“What are you not telling me?” I asked.
She was quiet for a long moment before continuing. “I’m getting other signatures on thermal. Stalking them, I think.”
“Russians?” I asked, exchanging glances with Katie.
“No. They’re smaller. I don’t think they’re human,” she said.
“You mean infected? Spit it out, Petty Officer.”
“I think there’s a pack of wolves on their trail, sir,” she said in a rush. “But, I can’t get a look. All I have is thermal and it’s not giving me a great image.”
I was stunned into silence. Wolves? I didn’t think there were any left in North America. But then I’ve been wrong before.
“One more thing, sir. That car you’re in will get you there in a hurry but they’re a long way back in the wilderness. You’re going to have to switch to a Jeep or something like that when you get there. And I’m guessing you don’t have cold weather gear.”
“You would be correct on the gear,” I said.
“OK. The last city of any size you go through will be Twin Falls, Idaho. I’m going to start looking there for a suitable vehicle and an outfitter that will have the gear you’re going to need. If I can’t find anything I’ll work my way back along your route until I find something.”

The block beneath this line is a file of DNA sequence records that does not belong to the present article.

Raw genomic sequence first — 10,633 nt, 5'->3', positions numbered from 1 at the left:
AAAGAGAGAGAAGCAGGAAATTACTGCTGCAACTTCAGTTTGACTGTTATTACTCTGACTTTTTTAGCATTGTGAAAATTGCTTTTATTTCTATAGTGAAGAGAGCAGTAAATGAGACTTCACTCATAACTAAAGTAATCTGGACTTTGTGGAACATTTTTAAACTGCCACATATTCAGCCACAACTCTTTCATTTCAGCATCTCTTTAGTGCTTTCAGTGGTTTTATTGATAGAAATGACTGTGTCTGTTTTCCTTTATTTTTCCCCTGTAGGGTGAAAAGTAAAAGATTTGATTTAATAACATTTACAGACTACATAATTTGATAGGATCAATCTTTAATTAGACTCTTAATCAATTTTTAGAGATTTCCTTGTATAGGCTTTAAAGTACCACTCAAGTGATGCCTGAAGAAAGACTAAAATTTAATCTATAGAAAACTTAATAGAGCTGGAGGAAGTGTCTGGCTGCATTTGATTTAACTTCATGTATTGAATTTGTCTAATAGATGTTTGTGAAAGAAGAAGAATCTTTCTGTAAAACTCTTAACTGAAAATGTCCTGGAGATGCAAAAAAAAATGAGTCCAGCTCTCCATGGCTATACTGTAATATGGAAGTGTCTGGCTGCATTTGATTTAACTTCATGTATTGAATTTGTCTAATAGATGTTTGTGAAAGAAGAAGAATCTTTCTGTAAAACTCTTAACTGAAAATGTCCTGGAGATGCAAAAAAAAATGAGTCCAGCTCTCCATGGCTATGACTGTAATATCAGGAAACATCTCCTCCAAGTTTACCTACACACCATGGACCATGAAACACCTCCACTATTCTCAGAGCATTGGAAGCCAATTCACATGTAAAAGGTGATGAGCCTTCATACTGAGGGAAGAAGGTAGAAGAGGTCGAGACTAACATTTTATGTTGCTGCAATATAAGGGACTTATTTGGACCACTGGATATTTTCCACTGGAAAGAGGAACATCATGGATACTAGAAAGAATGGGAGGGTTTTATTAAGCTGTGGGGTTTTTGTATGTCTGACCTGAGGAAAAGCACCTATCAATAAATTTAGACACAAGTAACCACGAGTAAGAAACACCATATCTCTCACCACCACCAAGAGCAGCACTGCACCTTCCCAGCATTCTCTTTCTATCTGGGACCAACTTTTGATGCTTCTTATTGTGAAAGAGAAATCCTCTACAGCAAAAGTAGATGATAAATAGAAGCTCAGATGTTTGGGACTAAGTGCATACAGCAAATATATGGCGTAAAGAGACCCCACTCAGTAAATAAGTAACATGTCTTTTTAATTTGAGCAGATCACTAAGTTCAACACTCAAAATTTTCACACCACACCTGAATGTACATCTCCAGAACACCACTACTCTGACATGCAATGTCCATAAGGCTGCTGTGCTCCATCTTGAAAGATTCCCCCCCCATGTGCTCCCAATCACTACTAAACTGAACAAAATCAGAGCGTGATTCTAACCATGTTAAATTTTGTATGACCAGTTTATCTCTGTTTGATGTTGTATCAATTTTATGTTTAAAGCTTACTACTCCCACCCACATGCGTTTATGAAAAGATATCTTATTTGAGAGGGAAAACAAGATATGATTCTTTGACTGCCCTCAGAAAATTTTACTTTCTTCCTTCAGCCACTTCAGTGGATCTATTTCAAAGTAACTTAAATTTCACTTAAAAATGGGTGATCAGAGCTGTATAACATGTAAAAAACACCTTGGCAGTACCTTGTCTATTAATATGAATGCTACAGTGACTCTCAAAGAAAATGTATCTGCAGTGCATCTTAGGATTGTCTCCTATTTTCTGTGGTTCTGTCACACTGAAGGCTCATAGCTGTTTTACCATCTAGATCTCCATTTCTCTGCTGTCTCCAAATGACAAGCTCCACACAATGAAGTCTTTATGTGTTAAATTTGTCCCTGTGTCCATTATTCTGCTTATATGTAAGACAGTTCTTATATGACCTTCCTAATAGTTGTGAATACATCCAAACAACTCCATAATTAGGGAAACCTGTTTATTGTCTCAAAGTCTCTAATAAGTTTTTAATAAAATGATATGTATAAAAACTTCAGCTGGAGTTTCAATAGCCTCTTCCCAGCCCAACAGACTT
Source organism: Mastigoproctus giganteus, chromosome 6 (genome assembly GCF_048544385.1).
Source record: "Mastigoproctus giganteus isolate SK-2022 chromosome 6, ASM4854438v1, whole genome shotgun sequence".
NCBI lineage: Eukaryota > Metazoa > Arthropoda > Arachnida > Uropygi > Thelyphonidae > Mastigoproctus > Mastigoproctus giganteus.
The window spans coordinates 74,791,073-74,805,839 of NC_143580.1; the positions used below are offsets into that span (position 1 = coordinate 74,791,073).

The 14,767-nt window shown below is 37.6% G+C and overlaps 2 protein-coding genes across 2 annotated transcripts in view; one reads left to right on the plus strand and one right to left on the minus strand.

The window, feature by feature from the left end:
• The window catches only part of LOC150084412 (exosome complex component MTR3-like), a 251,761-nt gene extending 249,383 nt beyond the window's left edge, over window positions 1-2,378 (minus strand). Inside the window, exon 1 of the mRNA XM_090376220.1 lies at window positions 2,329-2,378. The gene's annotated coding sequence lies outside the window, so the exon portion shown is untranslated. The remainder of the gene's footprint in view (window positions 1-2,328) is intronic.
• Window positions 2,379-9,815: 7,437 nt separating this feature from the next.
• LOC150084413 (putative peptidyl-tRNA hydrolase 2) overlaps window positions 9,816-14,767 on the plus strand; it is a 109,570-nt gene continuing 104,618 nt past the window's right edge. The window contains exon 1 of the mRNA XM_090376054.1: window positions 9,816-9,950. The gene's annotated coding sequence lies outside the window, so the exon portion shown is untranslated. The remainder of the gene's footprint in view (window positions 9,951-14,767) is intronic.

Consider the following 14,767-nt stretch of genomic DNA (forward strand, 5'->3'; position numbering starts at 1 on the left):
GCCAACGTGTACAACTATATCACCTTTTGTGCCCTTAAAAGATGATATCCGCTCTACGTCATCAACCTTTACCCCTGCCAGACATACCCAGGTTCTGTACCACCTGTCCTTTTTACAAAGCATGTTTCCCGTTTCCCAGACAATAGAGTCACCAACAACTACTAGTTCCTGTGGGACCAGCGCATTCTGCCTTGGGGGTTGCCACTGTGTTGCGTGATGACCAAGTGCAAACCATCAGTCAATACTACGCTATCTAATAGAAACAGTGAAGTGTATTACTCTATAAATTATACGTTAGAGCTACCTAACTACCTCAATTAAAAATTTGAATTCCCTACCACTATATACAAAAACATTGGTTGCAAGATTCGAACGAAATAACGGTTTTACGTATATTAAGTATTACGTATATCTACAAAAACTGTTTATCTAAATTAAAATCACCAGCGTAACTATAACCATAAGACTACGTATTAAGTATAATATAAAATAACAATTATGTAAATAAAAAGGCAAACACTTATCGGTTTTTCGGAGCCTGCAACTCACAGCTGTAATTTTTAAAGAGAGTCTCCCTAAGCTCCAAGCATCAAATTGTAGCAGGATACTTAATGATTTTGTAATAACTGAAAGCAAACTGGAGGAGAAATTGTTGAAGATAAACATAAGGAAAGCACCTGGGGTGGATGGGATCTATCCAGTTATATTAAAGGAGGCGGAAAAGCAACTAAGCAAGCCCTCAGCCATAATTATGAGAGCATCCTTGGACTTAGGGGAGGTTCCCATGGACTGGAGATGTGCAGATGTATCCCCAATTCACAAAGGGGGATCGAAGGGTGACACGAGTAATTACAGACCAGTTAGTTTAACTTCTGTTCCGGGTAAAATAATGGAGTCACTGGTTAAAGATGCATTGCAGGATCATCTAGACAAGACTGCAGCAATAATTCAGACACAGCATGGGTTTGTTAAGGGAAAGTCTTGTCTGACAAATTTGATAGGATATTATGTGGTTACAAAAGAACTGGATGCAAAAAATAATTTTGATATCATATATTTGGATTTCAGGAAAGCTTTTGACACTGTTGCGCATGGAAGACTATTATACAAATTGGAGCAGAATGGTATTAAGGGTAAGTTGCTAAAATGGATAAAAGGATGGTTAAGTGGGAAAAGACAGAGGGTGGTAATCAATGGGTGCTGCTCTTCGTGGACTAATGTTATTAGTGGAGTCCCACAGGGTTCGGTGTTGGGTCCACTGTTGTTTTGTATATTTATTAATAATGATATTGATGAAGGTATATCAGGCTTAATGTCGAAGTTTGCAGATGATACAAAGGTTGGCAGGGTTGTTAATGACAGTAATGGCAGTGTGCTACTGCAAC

“You’re a Godsend, Petty Officer,” I said. “Do you mind if I call you be your given name?”
“Not at all, sir. It’s Jessica,” she said, sounding surprised and pleased at my request.
“Thank you, Jessica. I’m John. Save all the “sirs” for a more official setting.”
“Yes, sir. I mean John,” she said and I could hear the smile in her voice.
“You’ve got the number. Call me if anything changes.” I broke the connection with a small button on the car’s steering wheel and pressed on the accelerator.
The engine responded and the speedometer needle climbed steadily until it stopped on 140. There was more room in the throttle but the car wouldn’t go any faster. The tachometer was stalled a few hundred RPM below the red line and I suspected the computer was pre-programed to limit the engine before it could be revved high enough to cause damage.
I had driven this fast before but it had been a long time. The world outside whipped by, making it seem as if we were flying very low. Someone who really knew what they were doing had performed whatever modifications had been made to the suspension. The car was stable and despite the break-neck speed I felt I had good control. Then I reminded myself that at this extreme speed even a tiny error on my part could end not only our rescue attempt but also our lives.
“We’re about nine and a half hours to Twin Falls,” Katie said after scribbling some numbers on a traffic ticket pad and doing some math. “At this speed. Can you keep it up?”
“Do we have a choice?” I asked without taking my eyes off the road.